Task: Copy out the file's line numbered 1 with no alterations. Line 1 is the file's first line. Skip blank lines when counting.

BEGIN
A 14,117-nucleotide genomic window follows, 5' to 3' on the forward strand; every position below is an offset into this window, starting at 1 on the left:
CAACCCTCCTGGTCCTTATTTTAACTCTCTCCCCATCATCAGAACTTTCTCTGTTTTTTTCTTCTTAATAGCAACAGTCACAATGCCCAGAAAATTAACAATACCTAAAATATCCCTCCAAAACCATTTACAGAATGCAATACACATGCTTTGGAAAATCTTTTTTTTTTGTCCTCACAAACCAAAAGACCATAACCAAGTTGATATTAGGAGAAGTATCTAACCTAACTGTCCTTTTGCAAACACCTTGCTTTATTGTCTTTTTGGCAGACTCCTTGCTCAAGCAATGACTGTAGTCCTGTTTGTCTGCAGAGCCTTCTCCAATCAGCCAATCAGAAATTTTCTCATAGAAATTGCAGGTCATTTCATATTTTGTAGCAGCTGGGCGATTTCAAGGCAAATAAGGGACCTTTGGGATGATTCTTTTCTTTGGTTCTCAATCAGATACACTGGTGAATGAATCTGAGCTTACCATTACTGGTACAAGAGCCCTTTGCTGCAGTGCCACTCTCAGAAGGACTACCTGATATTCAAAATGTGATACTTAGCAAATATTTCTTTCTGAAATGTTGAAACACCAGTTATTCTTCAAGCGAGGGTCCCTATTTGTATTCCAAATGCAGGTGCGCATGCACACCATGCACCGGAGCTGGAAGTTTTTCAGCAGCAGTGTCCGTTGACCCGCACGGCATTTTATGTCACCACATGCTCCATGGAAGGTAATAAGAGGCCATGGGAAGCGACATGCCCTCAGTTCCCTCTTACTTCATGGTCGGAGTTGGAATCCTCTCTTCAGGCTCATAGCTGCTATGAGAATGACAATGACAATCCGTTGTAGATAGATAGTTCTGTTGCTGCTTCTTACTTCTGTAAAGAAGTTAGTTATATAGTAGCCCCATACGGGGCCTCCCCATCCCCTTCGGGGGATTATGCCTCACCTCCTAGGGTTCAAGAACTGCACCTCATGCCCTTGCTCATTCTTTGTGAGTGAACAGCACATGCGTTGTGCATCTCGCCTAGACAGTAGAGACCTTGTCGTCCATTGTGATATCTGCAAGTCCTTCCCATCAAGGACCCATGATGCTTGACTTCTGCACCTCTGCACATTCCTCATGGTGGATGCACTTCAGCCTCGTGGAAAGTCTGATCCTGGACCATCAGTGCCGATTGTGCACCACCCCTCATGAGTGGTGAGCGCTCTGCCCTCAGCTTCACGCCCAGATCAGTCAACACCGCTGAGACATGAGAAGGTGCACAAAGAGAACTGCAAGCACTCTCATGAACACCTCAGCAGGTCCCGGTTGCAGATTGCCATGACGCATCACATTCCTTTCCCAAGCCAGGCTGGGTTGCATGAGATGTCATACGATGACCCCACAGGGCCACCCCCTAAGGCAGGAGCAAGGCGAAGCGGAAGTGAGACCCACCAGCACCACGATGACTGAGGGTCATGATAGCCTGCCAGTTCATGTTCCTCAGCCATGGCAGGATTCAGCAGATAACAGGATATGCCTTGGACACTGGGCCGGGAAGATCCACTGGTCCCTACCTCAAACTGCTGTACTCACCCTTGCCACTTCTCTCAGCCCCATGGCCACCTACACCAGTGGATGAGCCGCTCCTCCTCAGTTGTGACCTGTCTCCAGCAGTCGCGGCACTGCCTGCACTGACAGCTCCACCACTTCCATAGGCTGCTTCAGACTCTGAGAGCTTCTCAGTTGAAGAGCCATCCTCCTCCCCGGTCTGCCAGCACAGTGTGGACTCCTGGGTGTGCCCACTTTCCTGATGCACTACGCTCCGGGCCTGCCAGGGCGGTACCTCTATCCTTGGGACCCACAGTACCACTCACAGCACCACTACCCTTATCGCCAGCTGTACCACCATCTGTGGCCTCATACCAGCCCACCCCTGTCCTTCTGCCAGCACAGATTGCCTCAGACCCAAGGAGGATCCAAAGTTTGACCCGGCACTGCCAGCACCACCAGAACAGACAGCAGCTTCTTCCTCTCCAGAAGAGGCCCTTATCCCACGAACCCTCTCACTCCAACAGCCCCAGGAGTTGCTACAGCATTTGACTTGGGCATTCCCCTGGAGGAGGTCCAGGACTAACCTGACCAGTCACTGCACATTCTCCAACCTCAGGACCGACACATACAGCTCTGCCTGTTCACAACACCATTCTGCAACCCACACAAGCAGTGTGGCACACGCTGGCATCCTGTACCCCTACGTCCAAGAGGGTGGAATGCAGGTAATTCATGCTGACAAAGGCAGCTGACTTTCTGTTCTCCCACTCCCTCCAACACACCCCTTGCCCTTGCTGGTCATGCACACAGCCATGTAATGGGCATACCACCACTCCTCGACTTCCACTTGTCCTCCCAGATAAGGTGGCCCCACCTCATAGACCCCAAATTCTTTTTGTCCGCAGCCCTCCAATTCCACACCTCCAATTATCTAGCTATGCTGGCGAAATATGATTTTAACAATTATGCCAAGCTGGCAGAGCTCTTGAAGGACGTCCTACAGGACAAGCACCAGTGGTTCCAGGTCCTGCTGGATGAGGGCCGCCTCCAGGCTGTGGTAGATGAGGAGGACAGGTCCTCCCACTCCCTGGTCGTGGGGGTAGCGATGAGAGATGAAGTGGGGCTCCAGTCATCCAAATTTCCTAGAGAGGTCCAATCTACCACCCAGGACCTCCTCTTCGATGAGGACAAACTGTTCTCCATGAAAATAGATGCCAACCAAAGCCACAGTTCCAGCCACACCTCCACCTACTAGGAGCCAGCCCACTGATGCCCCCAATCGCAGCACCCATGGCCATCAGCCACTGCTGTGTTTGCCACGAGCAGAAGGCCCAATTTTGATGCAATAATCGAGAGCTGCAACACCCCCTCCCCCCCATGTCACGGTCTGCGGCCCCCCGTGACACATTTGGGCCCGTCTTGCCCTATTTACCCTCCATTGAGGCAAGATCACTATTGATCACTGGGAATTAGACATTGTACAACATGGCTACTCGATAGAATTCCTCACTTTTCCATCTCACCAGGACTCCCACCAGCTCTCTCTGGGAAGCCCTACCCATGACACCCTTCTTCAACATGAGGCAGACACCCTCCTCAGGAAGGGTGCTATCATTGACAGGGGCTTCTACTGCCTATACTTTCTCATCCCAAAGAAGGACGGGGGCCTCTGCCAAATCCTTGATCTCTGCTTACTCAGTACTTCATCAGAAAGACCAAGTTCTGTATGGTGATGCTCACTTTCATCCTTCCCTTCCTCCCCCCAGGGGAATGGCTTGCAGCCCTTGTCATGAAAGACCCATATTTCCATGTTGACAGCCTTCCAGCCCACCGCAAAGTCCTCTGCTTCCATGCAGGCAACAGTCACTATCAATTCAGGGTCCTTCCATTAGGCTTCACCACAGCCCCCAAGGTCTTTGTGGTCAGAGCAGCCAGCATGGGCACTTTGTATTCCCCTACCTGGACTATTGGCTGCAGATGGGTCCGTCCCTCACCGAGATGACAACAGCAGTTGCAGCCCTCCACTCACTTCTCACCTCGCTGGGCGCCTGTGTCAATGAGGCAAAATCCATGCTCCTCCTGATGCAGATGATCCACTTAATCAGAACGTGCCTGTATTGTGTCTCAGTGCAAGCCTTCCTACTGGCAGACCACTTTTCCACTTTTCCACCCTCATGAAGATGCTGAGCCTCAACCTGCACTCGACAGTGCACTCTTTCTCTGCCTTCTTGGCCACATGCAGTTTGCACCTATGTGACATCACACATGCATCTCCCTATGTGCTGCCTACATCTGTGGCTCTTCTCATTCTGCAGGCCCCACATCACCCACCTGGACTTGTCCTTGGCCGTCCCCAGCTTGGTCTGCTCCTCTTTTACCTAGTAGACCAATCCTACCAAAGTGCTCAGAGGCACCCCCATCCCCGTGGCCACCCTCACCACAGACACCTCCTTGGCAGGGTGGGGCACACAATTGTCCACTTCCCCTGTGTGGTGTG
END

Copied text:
A 14,117-nucleotide genomic window follows, 5' to 3' on the forward strand; every position below is an offset into this window, starting at 1 on the left: